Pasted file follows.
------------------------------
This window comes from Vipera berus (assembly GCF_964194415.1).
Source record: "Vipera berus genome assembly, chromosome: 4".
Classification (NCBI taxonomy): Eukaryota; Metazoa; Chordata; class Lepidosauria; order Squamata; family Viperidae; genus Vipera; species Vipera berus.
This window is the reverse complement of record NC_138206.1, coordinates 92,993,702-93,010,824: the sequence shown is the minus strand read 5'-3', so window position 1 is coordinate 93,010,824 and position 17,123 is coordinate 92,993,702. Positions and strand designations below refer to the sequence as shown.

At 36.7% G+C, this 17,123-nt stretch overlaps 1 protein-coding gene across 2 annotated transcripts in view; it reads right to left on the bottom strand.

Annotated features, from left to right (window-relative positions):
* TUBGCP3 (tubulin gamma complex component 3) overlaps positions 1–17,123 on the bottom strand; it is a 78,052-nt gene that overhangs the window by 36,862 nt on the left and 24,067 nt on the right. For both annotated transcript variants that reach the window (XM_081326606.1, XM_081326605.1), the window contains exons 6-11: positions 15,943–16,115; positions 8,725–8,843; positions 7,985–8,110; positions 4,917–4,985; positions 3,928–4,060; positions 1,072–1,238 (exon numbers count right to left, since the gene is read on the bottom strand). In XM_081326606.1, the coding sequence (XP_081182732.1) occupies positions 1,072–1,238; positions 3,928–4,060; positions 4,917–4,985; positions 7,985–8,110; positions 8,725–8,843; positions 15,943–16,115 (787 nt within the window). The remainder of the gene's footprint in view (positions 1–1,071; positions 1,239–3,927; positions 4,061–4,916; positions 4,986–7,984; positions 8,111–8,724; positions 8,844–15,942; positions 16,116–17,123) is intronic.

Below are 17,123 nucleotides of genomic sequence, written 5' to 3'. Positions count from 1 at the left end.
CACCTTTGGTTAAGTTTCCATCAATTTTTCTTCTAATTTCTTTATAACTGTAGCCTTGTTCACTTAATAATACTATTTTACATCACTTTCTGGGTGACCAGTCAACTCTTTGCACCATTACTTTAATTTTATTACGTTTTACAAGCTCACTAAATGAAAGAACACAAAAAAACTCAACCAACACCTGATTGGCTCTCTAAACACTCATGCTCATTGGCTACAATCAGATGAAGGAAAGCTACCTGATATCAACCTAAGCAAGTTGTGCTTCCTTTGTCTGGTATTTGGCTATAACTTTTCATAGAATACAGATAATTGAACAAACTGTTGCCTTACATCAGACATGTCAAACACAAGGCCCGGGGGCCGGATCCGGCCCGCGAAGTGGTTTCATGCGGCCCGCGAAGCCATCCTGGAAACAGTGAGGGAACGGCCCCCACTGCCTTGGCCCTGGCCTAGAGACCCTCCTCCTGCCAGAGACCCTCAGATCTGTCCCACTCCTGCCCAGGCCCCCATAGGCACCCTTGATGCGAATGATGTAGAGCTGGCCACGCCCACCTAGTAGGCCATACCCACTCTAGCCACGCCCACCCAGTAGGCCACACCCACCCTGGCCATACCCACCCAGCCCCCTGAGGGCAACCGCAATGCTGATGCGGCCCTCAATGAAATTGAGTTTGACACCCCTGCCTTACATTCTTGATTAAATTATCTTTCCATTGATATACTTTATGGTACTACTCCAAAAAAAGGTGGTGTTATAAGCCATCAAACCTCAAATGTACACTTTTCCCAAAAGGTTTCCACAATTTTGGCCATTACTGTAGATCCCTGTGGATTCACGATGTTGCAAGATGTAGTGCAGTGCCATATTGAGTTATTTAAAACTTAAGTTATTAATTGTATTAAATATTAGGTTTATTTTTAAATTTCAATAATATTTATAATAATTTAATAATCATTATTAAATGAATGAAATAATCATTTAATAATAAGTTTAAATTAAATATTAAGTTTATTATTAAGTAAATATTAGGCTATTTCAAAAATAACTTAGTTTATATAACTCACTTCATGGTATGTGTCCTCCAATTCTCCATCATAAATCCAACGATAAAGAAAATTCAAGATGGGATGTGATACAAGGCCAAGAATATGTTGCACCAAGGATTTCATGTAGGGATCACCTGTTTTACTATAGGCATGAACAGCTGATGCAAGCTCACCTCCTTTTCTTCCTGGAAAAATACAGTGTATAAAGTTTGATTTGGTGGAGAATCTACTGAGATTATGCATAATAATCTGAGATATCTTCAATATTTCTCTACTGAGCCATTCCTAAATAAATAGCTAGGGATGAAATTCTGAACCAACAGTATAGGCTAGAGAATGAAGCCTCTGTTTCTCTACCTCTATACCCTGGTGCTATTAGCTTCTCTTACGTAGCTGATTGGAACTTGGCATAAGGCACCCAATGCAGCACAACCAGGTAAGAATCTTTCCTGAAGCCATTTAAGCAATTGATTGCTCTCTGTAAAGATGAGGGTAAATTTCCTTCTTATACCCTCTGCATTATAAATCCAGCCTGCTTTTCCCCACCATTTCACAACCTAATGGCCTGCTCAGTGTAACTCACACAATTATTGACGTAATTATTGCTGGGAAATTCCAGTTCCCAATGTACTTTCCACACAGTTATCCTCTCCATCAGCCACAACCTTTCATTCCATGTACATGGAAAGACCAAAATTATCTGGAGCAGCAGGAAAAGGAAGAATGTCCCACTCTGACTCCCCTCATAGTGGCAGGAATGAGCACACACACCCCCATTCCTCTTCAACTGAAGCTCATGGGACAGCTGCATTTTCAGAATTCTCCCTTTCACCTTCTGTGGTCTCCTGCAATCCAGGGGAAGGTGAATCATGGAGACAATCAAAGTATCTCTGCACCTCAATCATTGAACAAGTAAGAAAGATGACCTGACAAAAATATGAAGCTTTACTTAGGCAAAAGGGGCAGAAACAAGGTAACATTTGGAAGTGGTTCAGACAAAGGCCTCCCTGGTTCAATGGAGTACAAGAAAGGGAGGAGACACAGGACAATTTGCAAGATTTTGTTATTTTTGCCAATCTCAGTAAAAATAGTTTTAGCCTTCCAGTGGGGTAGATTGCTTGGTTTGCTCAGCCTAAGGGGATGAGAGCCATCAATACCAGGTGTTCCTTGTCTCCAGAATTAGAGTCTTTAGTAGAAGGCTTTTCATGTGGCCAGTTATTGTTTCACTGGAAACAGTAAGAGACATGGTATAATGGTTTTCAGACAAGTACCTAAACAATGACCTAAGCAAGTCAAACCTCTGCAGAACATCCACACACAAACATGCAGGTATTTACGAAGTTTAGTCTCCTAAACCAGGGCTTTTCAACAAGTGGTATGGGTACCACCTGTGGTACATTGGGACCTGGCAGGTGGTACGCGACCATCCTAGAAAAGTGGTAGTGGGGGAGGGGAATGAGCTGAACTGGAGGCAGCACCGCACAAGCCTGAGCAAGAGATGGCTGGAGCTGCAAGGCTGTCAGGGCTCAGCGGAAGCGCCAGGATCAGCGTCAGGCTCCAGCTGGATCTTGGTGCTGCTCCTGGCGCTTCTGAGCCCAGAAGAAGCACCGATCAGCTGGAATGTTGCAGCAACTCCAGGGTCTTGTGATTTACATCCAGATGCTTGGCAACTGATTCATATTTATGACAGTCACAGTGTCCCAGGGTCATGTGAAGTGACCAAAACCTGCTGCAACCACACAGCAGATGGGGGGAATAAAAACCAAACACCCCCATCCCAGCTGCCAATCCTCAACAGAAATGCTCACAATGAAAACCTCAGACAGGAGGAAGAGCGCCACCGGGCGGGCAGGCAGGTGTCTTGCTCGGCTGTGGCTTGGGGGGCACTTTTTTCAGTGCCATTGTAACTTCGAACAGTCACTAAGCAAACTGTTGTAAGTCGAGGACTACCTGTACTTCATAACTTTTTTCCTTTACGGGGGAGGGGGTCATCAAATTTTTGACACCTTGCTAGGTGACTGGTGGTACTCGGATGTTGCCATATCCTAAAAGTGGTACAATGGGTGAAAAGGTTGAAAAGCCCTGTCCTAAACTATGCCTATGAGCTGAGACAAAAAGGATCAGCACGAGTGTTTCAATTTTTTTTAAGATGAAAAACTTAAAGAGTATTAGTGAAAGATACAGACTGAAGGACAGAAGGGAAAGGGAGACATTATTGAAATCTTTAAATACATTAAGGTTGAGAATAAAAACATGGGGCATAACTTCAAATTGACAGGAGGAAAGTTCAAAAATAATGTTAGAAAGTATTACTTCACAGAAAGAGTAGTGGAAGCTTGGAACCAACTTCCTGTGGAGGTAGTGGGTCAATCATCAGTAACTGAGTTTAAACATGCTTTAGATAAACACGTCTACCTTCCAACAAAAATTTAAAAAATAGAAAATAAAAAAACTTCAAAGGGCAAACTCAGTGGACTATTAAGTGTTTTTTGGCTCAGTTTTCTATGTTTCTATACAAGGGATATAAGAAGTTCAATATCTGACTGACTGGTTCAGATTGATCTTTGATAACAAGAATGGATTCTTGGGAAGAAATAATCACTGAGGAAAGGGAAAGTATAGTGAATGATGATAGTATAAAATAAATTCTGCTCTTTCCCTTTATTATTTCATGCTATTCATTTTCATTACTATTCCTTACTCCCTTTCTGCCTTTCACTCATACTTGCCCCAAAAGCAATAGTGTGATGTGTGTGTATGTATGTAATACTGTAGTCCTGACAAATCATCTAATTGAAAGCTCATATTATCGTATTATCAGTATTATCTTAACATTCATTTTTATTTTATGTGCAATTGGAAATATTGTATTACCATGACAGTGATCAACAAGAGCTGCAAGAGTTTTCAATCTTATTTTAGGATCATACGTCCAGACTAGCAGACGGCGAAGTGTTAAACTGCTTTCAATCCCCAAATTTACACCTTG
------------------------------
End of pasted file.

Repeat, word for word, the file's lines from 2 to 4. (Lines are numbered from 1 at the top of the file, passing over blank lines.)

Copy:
Source record: "Vipera berus genome assembly, chromosome: 4".
Classification (NCBI taxonomy): Eukaryota; Metazoa; Chordata; class Lepidosauria; order Squamata; family Viperidae; genus Vipera; species Vipera berus.
This window is the reverse complement of record NC_138206.1, coordinates 92,993,702-93,010,824: the sequence shown is the minus strand read 5'-3', so window position 1 is coordinate 93,010,824 and position 17,123 is coordinate 92,993,702. Positions and strand designations below refer to the sequence as shown.